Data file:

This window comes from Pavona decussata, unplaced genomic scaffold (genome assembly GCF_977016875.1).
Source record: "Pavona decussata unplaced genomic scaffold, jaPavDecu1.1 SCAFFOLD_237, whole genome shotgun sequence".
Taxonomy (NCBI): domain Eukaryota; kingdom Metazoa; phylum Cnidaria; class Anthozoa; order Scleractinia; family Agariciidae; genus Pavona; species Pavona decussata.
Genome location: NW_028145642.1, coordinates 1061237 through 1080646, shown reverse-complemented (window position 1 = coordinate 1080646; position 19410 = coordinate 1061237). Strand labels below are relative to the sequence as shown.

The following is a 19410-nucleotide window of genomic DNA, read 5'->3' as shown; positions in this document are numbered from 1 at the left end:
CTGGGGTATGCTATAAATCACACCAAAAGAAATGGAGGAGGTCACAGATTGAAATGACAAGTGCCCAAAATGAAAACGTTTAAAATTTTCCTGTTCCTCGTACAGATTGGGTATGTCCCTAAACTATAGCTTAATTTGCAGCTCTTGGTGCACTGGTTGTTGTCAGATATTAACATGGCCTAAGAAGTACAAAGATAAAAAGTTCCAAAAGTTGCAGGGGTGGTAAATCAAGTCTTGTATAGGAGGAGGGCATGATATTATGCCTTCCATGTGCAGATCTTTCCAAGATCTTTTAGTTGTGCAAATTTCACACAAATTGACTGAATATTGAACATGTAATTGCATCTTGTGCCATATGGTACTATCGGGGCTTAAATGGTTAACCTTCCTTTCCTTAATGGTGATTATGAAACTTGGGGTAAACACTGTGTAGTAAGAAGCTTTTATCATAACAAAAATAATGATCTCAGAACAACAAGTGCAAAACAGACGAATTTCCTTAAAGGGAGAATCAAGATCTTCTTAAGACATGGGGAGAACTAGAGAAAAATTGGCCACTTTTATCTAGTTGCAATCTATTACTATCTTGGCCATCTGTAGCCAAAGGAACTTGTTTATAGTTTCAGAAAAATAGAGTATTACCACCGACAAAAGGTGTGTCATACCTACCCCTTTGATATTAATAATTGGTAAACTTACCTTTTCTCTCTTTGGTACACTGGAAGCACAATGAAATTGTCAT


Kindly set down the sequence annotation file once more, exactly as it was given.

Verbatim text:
This window comes from Pavona decussata, unplaced genomic scaffold (genome assembly GCF_977016875.1).
Source record: "Pavona decussata unplaced genomic scaffold, jaPavDecu1.1 SCAFFOLD_237, whole genome shotgun sequence".
Taxonomy (NCBI): domain Eukaryota; kingdom Metazoa; phylum Cnidaria; class Anthozoa; order Scleractinia; family Agariciidae; genus Pavona; species Pavona decussata.
Genome location: NW_028145642.1, coordinates 1061237 through 1080646, shown reverse-complemented (window position 1 = coordinate 1080646; position 19410 = coordinate 1061237). Strand labels below are relative to the sequence as shown.

The following is a 19410-nucleotide window of genomic DNA, read 5'->3' as shown; positions in this document are numbered from 1 at the left end:
CTGGGGTATGCTATAAATCACACCAAAAGAAATGGAGGAGGTCACAGATTGAAATGACAAGTGCCCAAAATGAAAACGTTTAAAATTTTCCTGTTCCTCGTACAGATTGGGTATGTCCCTAAACTATAGCTTAATTTGCAGCTCTTGGTGCACTGGTTGTTGTCAGATATTAACATGGCCTAAGAAGTACAAAGATAAAAAGTTCCAAAAGTTGCAGGGGTGGTAAATCAAGTCTTGTATAGGAGGAGGGCATGATATTATGCCTTCCATGTGCAGATCTTTCCAAGATCTTTTAGTTGTGCAAATTTCACACAAATTGACTGAATATTGAACATGTAATTGCATCTTGTGCCATATGGTACTATCGGGGCTTAAATGGTTAACCTTCCTTTCCTTAATGGTGATTATGAAACTTGGGGTAAACACTGTGTAGTAAGAAGCTTTTATCATAACAAAAATAATGATCTCAGAACAACAAGTGCAAAACAGACGAATTTCCTTAAAGGGAGAATCAAGATCTTCTTAAGACATGGGGAGAACTAGAGAAAAATTGGCCACTTTTATCTAGTTGCAATCTATTACTATCTTGGCCATCTGTAGCCAAAGGAACTTGTTTATAGTTTCAGAAAAATAGAGTATTACCACCGACAAAAGGTGTGTCATACCTACCCCTTTGATATTAATAATTGGTAAACTTACCTTTTCTCTCTTTGGTACACTGGAAGCACAATGAAATTGTCAT